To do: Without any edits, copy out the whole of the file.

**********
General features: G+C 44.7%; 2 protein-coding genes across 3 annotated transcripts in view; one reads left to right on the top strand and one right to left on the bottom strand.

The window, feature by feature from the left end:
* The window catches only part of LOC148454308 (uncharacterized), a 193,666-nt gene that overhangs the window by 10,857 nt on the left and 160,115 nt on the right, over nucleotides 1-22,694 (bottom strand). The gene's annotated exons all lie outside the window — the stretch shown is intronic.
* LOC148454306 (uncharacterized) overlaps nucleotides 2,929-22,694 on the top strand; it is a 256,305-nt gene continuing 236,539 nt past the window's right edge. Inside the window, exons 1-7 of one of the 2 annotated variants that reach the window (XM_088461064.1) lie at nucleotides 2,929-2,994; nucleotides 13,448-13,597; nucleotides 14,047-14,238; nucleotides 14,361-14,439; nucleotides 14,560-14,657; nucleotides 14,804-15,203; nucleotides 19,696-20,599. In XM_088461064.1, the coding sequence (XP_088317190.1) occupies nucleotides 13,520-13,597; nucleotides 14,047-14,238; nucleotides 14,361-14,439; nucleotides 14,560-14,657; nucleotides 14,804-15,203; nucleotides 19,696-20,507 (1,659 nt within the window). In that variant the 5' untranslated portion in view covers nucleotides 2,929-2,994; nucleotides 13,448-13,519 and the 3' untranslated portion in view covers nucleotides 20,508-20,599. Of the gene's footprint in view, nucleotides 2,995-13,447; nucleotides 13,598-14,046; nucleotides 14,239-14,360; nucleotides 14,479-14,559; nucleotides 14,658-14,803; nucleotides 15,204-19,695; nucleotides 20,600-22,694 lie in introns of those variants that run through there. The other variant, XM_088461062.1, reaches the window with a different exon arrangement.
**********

General features: G+C 44.7%; 2 protein-coding genes across 3 annotated transcripts in view; one reads left to right on the top strand and one right to left on the bottom strand.

The window, feature by feature from the left end:
* The window catches only part of LOC148454308 (uncharacterized), a 193,666-nt gene that overhangs the window by 10,857 nt on the left and 160,115 nt on the right, over nucleotides 1-22,694 (bottom strand). The gene's annotated exons all lie outside the window — the stretch shown is intronic.
* LOC148454306 (uncharacterized) overlaps nucleotides 2,929-22,694 on the top strand; it is a 256,305-nt gene continuing 236,539 nt past the window's right edge. Inside the window, exons 1-7 of one of the 2 annotated variants that reach the window (XM_088461064.1) lie at nucleotides 2,929-2,994; nucleotides 13,448-13,597; nucleotides 14,047-14,238; nucleotides 14,361-14,439; nucleotides 14,560-14,657; nucleotides 14,804-15,203; nucleotides 19,696-20,599. In XM_088461064.1, the coding sequence (XP_088317190.1) occupies nucleotides 13,520-13,597; nucleotides 14,047-14,238; nucleotides 14,361-14,439; nucleotides 14,560-14,657; nucleotides 14,804-15,203; nucleotides 19,696-20,507 (1,659 nt within the window). In that variant the 5' untranslated portion in view covers nucleotides 2,929-2,994; nucleotides 13,448-13,519 and the 3' untranslated portion in view covers nucleotides 20,508-20,599. Of the gene's footprint in view, nucleotides 2,995-13,447; nucleotides 13,598-14,046; nucleotides 14,239-14,360; nucleotides 14,479-14,559; nucleotides 14,658-14,803; nucleotides 15,204-19,695; nucleotides 20,600-22,694 lie in introns of those variants that run through there. The other variant, XM_088461062.1, reaches the window with a different exon arrangement.